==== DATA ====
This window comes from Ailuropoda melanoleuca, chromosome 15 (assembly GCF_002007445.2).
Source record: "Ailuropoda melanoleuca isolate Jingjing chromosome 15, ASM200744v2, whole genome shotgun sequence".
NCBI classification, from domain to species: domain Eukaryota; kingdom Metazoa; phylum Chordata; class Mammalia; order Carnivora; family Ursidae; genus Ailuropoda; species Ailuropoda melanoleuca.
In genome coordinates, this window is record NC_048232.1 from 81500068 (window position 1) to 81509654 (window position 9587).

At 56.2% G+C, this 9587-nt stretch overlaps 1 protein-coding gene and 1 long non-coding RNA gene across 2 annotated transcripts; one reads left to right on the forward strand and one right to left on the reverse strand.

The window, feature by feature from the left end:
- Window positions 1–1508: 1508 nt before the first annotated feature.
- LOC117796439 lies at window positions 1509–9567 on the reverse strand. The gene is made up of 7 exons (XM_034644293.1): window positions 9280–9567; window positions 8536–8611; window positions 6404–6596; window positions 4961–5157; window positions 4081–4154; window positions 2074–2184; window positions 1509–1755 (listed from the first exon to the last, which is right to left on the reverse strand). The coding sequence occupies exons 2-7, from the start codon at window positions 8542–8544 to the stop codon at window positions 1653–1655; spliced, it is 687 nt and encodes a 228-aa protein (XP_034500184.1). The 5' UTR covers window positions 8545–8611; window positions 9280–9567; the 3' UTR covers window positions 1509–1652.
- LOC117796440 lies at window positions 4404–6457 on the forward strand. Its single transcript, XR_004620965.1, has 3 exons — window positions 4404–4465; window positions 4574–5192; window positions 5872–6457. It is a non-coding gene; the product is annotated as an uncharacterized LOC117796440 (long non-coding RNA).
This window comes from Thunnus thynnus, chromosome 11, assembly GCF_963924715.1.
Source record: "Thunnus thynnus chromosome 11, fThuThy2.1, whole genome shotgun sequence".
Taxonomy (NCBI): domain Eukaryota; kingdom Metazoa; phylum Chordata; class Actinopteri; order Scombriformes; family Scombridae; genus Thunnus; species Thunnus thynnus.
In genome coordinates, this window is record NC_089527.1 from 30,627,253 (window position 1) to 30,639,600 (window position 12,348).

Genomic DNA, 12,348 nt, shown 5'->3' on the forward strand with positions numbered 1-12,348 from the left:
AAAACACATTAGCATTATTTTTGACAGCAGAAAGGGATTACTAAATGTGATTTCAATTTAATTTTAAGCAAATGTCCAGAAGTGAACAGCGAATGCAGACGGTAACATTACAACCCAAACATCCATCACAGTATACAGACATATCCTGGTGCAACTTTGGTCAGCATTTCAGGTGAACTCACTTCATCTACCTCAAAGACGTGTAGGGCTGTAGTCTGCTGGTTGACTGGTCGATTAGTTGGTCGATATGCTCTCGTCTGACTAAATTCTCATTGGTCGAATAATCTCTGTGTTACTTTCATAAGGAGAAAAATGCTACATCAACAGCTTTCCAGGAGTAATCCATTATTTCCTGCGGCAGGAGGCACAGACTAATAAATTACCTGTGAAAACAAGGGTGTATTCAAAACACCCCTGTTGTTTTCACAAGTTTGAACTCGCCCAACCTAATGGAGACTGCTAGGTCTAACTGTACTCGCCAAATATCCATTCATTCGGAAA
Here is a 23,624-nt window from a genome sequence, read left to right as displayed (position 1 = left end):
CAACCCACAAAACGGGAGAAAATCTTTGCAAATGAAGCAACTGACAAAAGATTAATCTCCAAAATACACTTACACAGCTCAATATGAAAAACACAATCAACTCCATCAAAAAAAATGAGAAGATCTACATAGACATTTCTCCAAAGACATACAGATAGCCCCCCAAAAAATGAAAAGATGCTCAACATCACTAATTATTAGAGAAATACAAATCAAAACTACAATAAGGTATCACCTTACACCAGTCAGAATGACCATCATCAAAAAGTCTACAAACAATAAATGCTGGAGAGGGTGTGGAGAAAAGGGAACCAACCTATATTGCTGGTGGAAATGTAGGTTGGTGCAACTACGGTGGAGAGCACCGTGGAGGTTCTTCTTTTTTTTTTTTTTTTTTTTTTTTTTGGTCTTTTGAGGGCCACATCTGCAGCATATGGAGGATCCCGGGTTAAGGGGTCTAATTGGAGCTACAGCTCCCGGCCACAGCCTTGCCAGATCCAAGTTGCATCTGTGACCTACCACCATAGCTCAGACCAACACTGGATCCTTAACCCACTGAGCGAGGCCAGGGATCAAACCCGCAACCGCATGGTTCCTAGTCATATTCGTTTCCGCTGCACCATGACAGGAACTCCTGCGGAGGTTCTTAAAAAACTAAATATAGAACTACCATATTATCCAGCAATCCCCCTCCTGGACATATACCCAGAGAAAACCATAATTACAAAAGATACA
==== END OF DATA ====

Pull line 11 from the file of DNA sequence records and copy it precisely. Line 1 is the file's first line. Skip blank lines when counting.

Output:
Source record: "Thunnus thynnus chromosome 11, fThuThy2.1, whole genome shotgun sequence".